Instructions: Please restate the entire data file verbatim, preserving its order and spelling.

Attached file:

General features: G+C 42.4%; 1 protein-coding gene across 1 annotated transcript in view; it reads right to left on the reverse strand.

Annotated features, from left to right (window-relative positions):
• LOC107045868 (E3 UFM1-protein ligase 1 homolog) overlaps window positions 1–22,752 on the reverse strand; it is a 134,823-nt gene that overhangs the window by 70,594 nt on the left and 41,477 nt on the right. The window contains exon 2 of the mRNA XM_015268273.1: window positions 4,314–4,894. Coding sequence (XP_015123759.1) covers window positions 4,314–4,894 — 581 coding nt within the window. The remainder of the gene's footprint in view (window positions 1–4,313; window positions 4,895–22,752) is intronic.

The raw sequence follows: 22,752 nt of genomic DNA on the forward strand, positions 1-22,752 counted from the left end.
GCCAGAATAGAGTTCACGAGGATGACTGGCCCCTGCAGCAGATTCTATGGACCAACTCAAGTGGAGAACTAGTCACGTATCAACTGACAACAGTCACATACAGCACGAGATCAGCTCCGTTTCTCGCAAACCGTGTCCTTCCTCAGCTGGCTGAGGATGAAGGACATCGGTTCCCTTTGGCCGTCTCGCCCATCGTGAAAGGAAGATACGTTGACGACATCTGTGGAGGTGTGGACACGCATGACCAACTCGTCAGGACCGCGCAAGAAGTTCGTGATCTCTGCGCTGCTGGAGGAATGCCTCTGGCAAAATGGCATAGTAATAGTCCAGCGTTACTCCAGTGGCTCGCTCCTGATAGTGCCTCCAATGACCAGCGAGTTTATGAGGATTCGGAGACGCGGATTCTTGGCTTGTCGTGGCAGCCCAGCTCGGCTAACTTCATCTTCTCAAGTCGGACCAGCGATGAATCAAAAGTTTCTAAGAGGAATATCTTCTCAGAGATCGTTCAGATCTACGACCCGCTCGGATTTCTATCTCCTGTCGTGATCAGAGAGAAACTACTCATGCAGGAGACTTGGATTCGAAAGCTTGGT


General features: G+C 42.4%; 1 protein-coding gene across 1 annotated transcript in view; it reads right to left on the reverse strand.

Annotated features, from left to right (window-relative positions):
• LOC107045868 (E3 UFM1-protein ligase 1 homolog) overlaps window positions 1–22,752 on the reverse strand; it is a 134,823-nt gene that overhangs the window by 70,594 nt on the left and 41,477 nt on the right. The window contains exon 2 of the mRNA XM_015268273.1: window positions 4,314–4,894. Coding sequence (XP_015123759.1) covers window positions 4,314–4,894 — 581 coding nt within the window. The remainder of the gene's footprint in view (window positions 1–4,313; window positions 4,895–22,752) is intronic.

The raw sequence follows: 22,752 nt of genomic DNA on the forward strand, positions 1-22,752 counted from the left end.
GCCAGAATAGAGTTCACGAGGATGACTGGCCCCTGCAGCAGATTCTATGGACCAACTCAAGTGGAGAACTAGTCACGTATCAACTGACAACAGTCACATACAGCACGAGATCAGCTCCGTTTCTCGCAAACCGTGTCCTTCCTCAGCTGGCTGAGGATGAAGGACATCGGTTCCCTTTGGCCGTCTCGCCCATCGTGAAAGGAAGATACGTTGACGACATCTGTGGAGGTGTGGACACGCATGACCAACTCGTCAGGACCGCGCAAGAAGTTCGTGATCTCTGCGCTGCTGGAGGAATGCCTCTGGCAAAATGGCATAGTAATAGTCCAGCGTTACTCCAGTGGCTCGCTCCTGATAGTGCCTCCAATGACCAGCGAGTTTATGAGGATTCGGAGACGCGGATTCTTGGCTTGTCGTGGCAGCCCAGCTCGGCTAACTTCATCTTCTCAAGTCGGACCAGCGATGAATCAAAAGTTTCTAAGAGGAATATCTTCTCAGAGATCGTTCAGATCTACGACCCGCTCGGATTTCTATCTCCTGTCGTGATCAGAGAGAAACTACTCATGCAGGAGACTTGGATTCGAAAGCTTGGT